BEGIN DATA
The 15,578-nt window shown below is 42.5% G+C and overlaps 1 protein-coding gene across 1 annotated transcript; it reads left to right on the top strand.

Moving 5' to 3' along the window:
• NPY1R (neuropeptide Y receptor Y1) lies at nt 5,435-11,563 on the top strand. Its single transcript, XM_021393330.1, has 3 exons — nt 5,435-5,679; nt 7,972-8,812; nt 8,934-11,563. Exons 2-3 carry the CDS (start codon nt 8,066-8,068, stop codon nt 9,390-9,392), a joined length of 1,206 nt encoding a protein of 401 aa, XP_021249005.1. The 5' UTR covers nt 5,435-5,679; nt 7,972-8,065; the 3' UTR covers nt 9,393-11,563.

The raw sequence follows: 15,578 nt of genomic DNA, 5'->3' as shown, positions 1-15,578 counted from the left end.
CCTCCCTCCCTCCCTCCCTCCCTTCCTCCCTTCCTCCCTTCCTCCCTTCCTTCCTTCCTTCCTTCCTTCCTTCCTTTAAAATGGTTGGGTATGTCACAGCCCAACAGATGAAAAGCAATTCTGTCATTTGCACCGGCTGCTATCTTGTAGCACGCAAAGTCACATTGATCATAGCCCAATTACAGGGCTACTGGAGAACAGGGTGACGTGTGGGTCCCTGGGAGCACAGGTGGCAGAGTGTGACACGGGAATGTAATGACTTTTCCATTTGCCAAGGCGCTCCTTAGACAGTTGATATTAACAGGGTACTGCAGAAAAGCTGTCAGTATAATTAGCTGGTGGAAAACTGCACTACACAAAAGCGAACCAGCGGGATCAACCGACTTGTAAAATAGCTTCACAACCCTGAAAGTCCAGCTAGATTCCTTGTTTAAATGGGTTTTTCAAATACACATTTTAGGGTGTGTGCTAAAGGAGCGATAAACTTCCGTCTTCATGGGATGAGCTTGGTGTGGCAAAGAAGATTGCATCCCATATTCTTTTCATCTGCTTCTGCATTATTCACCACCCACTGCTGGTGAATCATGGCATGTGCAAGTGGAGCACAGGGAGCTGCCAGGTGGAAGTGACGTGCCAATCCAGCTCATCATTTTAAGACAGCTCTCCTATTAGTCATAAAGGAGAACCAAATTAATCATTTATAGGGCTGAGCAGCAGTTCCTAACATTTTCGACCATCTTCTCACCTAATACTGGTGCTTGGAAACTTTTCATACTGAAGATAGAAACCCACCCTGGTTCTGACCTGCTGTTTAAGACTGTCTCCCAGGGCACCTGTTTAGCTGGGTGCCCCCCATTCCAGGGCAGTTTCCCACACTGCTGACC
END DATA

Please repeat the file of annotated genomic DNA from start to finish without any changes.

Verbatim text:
The 15,578-nt window shown below is 42.5% G+C and overlaps 1 protein-coding gene across 1 annotated transcript; it reads left to right on the top strand.

Moving 5' to 3' along the window:
• NPY1R (neuropeptide Y receptor Y1) lies at nt 5,435-11,563 on the top strand. Its single transcript, XM_021393330.1, has 3 exons — nt 5,435-5,679; nt 7,972-8,812; nt 8,934-11,563. Exons 2-3 carry the CDS (start codon nt 8,066-8,068, stop codon nt 9,390-9,392), a joined length of 1,206 nt encoding a protein of 401 aa, XP_021249005.1. The 5' UTR covers nt 5,435-5,679; nt 7,972-8,065; the 3' UTR covers nt 9,393-11,563.

The raw sequence follows: 15,578 nt of genomic DNA, 5'->3' as shown, positions 1-15,578 counted from the left end.
CCTCCCTCCCTCCCTCCCTCCCTTCCTCCCTTCCTCCCTTCCTCCCTTCCTTCCTTCCTTCCTTCCTTCCTTCCTTTAAAATGGTTGGGTATGTCACAGCCCAACAGATGAAAAGCAATTCTGTCATTTGCACCGGCTGCTATCTTGTAGCACGCAAAGTCACATTGATCATAGCCCAATTACAGGGCTACTGGAGAACAGGGTGACGTGTGGGTCCCTGGGAGCACAGGTGGCAGAGTGTGACACGGGAATGTAATGACTTTTCCATTTGCCAAGGCGCTCCTTAGACAGTTGATATTAACAGGGTACTGCAGAAAAGCTGTCAGTATAATTAGCTGGTGGAAAACTGCACTACACAAAAGCGAACCAGCGGGATCAACCGACTTGTAAAATAGCTTCACAACCCTGAAAGTCCAGCTAGATTCCTTGTTTAAATGGGTTTTTCAAATACACATTTTAGGGTGTGTGCTAAAGGAGCGATAAACTTCCGTCTTCATGGGATGAGCTTGGTGTGGCAAAGAAGATTGCATCCCATATTCTTTTCATCTGCTTCTGCATTATTCACCACCCACTGCTGGTGAATCATGGCATGTGCAAGTGGAGCACAGGGAGCTGCCAGGTGGAAGTGACGTGCCAATCCAGCTCATCATTTTAAGACAGCTCTCCTATTAGTCATAAAGGAGAACCAAATTAATCATTTATAGGGCTGAGCAGCAGTTCCTAACATTTTCGACCATCTTCTCACCTAATACTGGTGCTTGGAAACTTTTCATACTGAAGATAGAAACCCACCCTGGTTCTGACCTGCTGTTTAAGACTGTCTCCCAGGGCACCTGTTTAGCTGGGTGCCCCCCATTCCAGGGCAGTTTCCCACACTGCTGACC